USA v. Johnny Edward Scott, Jr., No. 13-15480 (11th Cir. 2014)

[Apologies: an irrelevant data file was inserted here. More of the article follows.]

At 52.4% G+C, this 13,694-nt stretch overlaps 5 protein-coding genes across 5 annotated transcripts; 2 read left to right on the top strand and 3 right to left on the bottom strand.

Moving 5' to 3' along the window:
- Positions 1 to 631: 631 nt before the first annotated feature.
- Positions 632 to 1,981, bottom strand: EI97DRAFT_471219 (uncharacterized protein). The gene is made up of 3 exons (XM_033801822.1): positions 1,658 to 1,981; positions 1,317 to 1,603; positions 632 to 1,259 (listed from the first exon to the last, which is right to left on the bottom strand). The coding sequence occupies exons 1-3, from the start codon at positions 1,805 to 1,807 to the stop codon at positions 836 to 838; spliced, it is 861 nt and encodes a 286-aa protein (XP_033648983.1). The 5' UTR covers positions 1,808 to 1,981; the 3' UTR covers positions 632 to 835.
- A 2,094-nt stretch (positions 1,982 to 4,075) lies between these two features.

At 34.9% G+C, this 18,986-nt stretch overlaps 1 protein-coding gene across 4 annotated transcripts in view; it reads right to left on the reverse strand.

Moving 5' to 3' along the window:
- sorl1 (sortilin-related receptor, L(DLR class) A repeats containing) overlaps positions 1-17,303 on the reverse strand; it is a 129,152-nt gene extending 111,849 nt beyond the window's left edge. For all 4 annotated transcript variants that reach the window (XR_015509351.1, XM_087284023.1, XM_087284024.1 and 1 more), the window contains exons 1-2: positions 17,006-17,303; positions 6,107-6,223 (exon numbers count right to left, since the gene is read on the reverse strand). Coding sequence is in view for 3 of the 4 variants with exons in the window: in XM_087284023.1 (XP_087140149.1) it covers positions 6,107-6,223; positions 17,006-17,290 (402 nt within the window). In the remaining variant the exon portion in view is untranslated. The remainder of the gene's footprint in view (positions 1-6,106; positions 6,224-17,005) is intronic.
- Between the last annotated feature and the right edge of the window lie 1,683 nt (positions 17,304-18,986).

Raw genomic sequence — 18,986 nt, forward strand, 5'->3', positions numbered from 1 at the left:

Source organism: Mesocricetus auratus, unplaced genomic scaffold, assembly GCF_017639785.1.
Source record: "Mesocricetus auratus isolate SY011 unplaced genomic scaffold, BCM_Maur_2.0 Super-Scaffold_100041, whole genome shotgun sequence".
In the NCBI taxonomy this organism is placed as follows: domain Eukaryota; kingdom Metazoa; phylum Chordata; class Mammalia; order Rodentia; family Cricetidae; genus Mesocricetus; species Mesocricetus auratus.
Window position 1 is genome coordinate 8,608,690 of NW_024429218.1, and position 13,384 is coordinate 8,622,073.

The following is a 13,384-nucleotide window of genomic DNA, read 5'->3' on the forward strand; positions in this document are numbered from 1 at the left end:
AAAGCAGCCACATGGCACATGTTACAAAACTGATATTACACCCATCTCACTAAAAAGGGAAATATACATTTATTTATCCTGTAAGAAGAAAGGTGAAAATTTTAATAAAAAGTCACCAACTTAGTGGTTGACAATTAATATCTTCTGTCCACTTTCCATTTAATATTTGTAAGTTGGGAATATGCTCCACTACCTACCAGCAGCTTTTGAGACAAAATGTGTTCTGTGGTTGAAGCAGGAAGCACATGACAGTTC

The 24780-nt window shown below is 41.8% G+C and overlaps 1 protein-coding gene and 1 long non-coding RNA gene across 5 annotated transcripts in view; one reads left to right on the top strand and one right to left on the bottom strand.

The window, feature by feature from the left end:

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Case: 13-15480 Date Filed: 09/16/2014 Page: 1 of 10 [DO NOT PUBLISH] IN THE UNITED STATES COURT OF APPEALS FOR THE ELEVENTH CIRCUIT ________________________ No. 13-15480 Non-Argument Calendar ________________________ D.C. Docket No. 1:12-cr-20815-JAL-2 UNITED STATES OF AMERICA, Plaintiff-Appellee, versus JOHNNY EDWARD SCOTT, JR., Defendant-Appellant. ________________________ Appeal from the United States District Court for the Southern District of Florida ________________________ (September 16, 2014) Before HULL, MARTIN, and FAY, Circuit Judges. PER CURIAM: Case: 13-15480 Date Filed: 09/16/2014 Page: 2 of 10 Johnny Edward Scott, Jr. was convicted of one count of conspiring to possess with intent to distribute a controlled substance, in violation of 21 U.S.C. §§ 841(a)(1) and 846; two counts of possession with intent to distribute a controlled substance, in violation of 21 U.S.C. § 841(a)(1); one count of possession of a firearm and ammunition by a convicted felon, in violation of 18 U.S.C. § 922(g)(1); and one count of possession of a firearm in furtherance of a drug trafficking crime, in violation of 18 U.S.C. § 924(c)(1)(A)(i). On appeal he argues that the district court erred in denying his motions to suppress evidence and in admitting evidence that had not been properly sealed. He also claims the jury instructions and special verdict form constructively amended his indictment or alternatively caused a material variance. After review of the parties arguments and the record, we affirm. I. Motions to Suppress Scott argues that the district court erred in denying his initial and renewed motions to suppress evidence found during a search of his apartment. 1 He contends that the trial testimony of his codefendant, Josue D. Ordonez-Ramos, 1 Scott also moved for an evidentiary hearing pursuant to Franks v. Delaware, 438 U.S. 154, 155 56, 98 S. Ct. 2674, 2676 (1978) ( [W]here the defendant makes a substantial preliminary showing that a false statement knowingly and intentionally, or with reckless disregard for the truth, was included by the affiant in the warrant affidavit, and if the allegedly false statement is necessary to the finding of probable cause, the Fourth Amendment requires that a hearing be held at the defendant s request. ). 2 Case: 13-15480 Date Filed: 09/16/2014 Page: 3 of 10 negated a number of facts in the affidavit that supplied probable cause for the search, and that without these facts the affidavit did not establish probable cause. We review for clear error any factual findings made by the district court at a suppression hearing. United States v. Morales, 889 F.2d 1058, 1059 (11th Cir. 1989) (per curiam). However, whether facts set forth in an affidavit constitute a sufficient basis for a probable cause finding is a legal conclusion we review de novo. United States v. Lopez, 649 F.3d 1222, 1245 (11th Cir. 2011). Probable cause exists when, under the totality of the circumstances, there is a fair probability that contraband or evidence of a crime will be discovered in a particular place. United States v. Tobin, 923 F.2d 1506, 1510 (11th Cir. 1991) (en banc). If, after any objectionable material is omitted, there remains sufficient content in the warrant affidavit to support a finding of probable cause, no evidentiary hearing is required and the motion to suppress is properly denied. See Franks, 438 U.S. at 171 72, 98 S. Ct. at 2684. On this record, we find no error in the district court s denial of Scott s motions to suppress. Even without the facts Scott disputes on appeal, the affidavit contained sufficient probable cause to search his apartment. The affidavit indicated, in specific rather than conclusory language, that Ordonez-Ramos bought or obtained drugs from Scott more than once, and that several of these transactions took place in Scott s apartment. See Illinois v. Gates, 462 U.S. 213, 234, 103 S. 3 Case: 13-15480 Date Filed: 09/16/2014 Page: 4 of 10 Ct. 2317, 2330 (1983) (An explicit and detailed description of alleged wrongdoing, along with a statement that the event was observed firsthand, entitles [an informant s] tip to greater weight than might otherwise be the case. ). The affidavit also noted that both drugs and a weapon had been observed in the apartment. And the affidavit contained facts showing that Ordonez-Ramos and Scott were planning a future transaction. These facts alone showed a fair probability that contraband would be found in Scott s apartment by establish[ing] a connection between the defendant and the residence to be searched and a link between the residence and any criminal activity, including the upcoming drug transaction. See United States v. Martin, 297 F.3d 1308, 1314 (11th Cir. 2002). As a result, the district court did not err in denying Scott s initial or renewed motions to suppress. II. Chain of Custody Objections Scott also argues that the district court abused its discretion by admitting into evidence the drugs, gun, ammunition, and wallet officers found during the warranted search of his apartment because these items remained in unsealed bags for a minimum of one day, and in some instances months. He contends that, because the unsealed evidence was placed in a vault to which others had access, there was a significant break in the chain of custody that rendered it inadmissible. 4 Case: 13-15480 Date Filed: 09/16/2014 Page: 5 of 10 We will not disturb an admissibility finding absent a clear showing of abuse of discretion. United States v. Dothard, 666 F.2d 498, 501 (11th Cir. 1982). Prior to admitting a physical exhibit into evidence, the district court must determine that the exhibit is in substantially the same condition as when the crime was committed. United States v. Garcia, 718 F.2d 1528, 1533 34 (11th Cir. 1983). Absent evidence to the contrary, the court may properly assume that an official would not tamper with exhibits. Id. at 1534. Minor gaps in the chain of custody affect only the weight to be attributed to the evidence, not its admissibility. United States v. Roberson, 897 F.2d 1092, 1096 (11th Cir. 1990). Scott did not present evidence that anyone tampered with the items or that they were contaminated while stored unsealed in the evidence vault. As a result, the failure to seal the evidence bags goes to weight, not admissibility. At trial Scott was able to cross-examine the government agents about the chain of custody issues and argue this point in closing. Given the circumstances presented here, the district court did not abuse its discretion in admitting the physical evidence. III. A. Scott argues that the prosecutor s closing argument, the district court s jury instructions, and the special verdict form constructively amended the conspiracy charge in the superseding indictment, thus warranting his acquittal on Count 1 or a 5 Case: 13-15480 Date Filed: 09/16/2014 Page: 6 of 10 new trial. Scott s argument arises out of the fact that although Scott and the others involved believed they were coordinating a sale of MDMA, the actual substance turned out to be MDMC. 2 A fundamental principle stemming from [the Fifth Amendment] is that a defendant can only be convicted for a crime charged in the indictment, as [i]t would be fundamentally unfair to convict a defendant on charges of which he had no notice. United States v. Keller, 916 F.2d 628, 633 (11th Cir. 1990). An indictment is amended when the essential elements of the offense it contains are altered to broaden the possible bases for conviction. United States v. Dennis, 237 F.3d 1295, 1299 (11th Cir. 2001). To prove that a defendant committed conspiracy to possess with intent to distribute a controlled substance, in violation of § 841(a), the government must prove that the defendant knew the substance he was dealing with was a controlled substance, but it need not prove that he knew the exact nature of the controlled substance involved. United States v. Sanders, 668 F.3d 1298, 1311 (11th Cir. 2012) (per curiam) ( [T]he district court did not amend or broaden the indictment by instructing the jury that Sanders did not have to know specifically that he possessed cocaine. ); see also 21 U.S.C. § 841(a)(1) ( [I]t shall 2 MDMA is the shorthand name for 3,4-methylenedioxymethamphetamine. United States v. Hristov, 466 F.3d 949, 951 (11th Cir. 2006). MDMC is the shorthand name for 3,4methylenedioxymethcathinone hydrochloride or methylone, a substance very similar to MDMA in terms of appearance, chemical structure, and pharmacological effects, and sometimes sold as MDMA because it is cheaper to make. Both are Schedule I controlled substances. 21 C.F.R. § 1308.11(d)(11), (47). 6 Case: 13-15480 Date Filed: 09/16/2014 Page: 7 of 10 be unlawful for any person knowingly or intentionally . . . [to] possess with intent to manufacture, distribute, or dispense, a controlled substance. (emphasis added)). Where an indictment charges a defendant with a general violation of § 841(a) and separately alleges that the offense involved a particular controlled substance, the particular allegation is not required for conviction and is properly read as setting the statutory maximum sentence under 21 U.S.C. § 841(b). Sanders, 668 F.3d at 1311. Against this legal backdrop, we conclude that the superseding indictment was not constructively amended in Scott s case. The superseding indictment charged Scott generally with conspiracy to possess with intent to distribute a controlled substance. It is true that the indictment further alleged that the offense involved MDMC, a schedule I controlled substance. But that allegation was not required for conviction; it merely set the maximum sentence under the statute s penalty provision. See id.; 21 U.S.C. § 841(a), (b). Consistent with the superseding indictment, the government offered evidence at trial showing that (1) Scott knowingly sold a controlled substance, and (2) the substance was MDMC, although Scott believed it was MDMA. On this record, the district court s instruction to the jury that the government did not have to prove that Scott knew the substance he possessed was MDMC, so long as he knew it was a controlled 7 Case: 13-15480 Date Filed: 09/16/2014 Page: 8 of 10 substance, was correct under our precedent. 3 See Sanders, 668 F.3d at 1311. The jury s guilty verdict on the conspiracy count and its finding on the special verdict form that Scott conspired to possess with intent to distribute MDMA were consistent with the evidence and with the government s assertion during closing arguments that Scott and Ordonez-Ramos thought they were exchanging MDMA, which turned out to be MDMC. B. Scott argues alternatively that there was a material variance on the conspiracy count. A variance occurs when the facts proved at trial deviate from the facts contained in the indictment but the essential elements of the offense are the same. Keller, 916 F.2d at 634. While a constructive amendment requires per se reversible error, a variance requires reversal only when the defendant can establish that his rights were substantially prejudiced thereby. United States v. Flynt, 15 F.3d 1002, 1005 (11th Cir. 1994) (per curiam). Prejudice generally is measured in terms of whether the defendants were deprived of fair notice of the 3 Scott relies on our decision in United States v. Narog, in which we concluded the indictment had been constructively amended. 372 F.3d 1243, 1249 (11th Cir. 2004). That case is distinguishable because the indictment charged the defendant specifically with knowing and having reasonable cause to believe that the listed chemical would be used to manufacture a controlled substance, that is, methamphetamine. Id. at 1246 (quotation marks omitted). As a result, when the court later instructed the jury that it only needed to find that defendants knew or had reasonable cause to believe that the pseudoephedrine would be used to make any controlled substance, the district court unconstitutionally broadened the crimes charged in the indictment. Id. at 1249. Here, in contrast, the indictment charged possession with intent to distribute a controlled substance generally and only in a subsequent paragraph specified the drug involved for sentencing purposes. 8 Case: 13-15480 Date Filed: 09/16/2014 Page: 9 of 10 crimes for which they were being tried, and whether the spillover of the proof of other crimes prejudiced them. United States v. Glinton, 154 F.3d 1245, 1252 (11th Cir. 1998). No material variance occurred in this case. The superseding indictment charged that Scott possessed with intent to distribute a controlled substance and that the offense involved MDMC. As we explained above, the evidence at trial supported the charge and allegation, and the jury s verdict and special verdict findings were consistent with this evidence. Beyond that, Scott has failed to demonstrate that he was prejudiced by any variance other than unsubstantiated claims of jury confusion.4 Because there was no constructive amendment or material variance, the district court did not err in denying Scott s motions for judgment of acquittal or request for a new trial as to the conspiracy count. 4 Given our finding that there was no constructive amendment of the indictment or a material variance, we reject Scott s arguments that the government s closing argument, the district court s instructions, and the special verdict form created jury confusion. Beyond that, the jury s verdict and the lack of questions from the jury do not evidence any confusion. See United States v. Felts, 579 F.3d 1341, 1342 43 (11th Cir. 2009) (per curiam) ( The Eleventh Circuit will reverse a district court because of an erroneous instruction only if the circuit court is left with a substantial and ineradicable doubt as to whether the jury was properly guided in its deliberations. (quotation marks omitted)). We therefore also reject Scott s cursory subsidiary argument that his convictions on Counts 2, 3, and 5 were tainted by the same unsupported allegations of jury confusion. 9 Case: 13-15480 Date Filed: 09/16/2014 Page: 10 of 10 IV. In sum, we find no error in the denial of Scott s motions to suppress or the district court s evidentiary rulings. We also conclude the record shows no constructive amendment of the indictment or any material variance. Nor does the record reveal a substantial and ineradicable doubt as to whether the jury was properly guided in its deliberations. Scott s convictions are therefore AFFIRMED. 10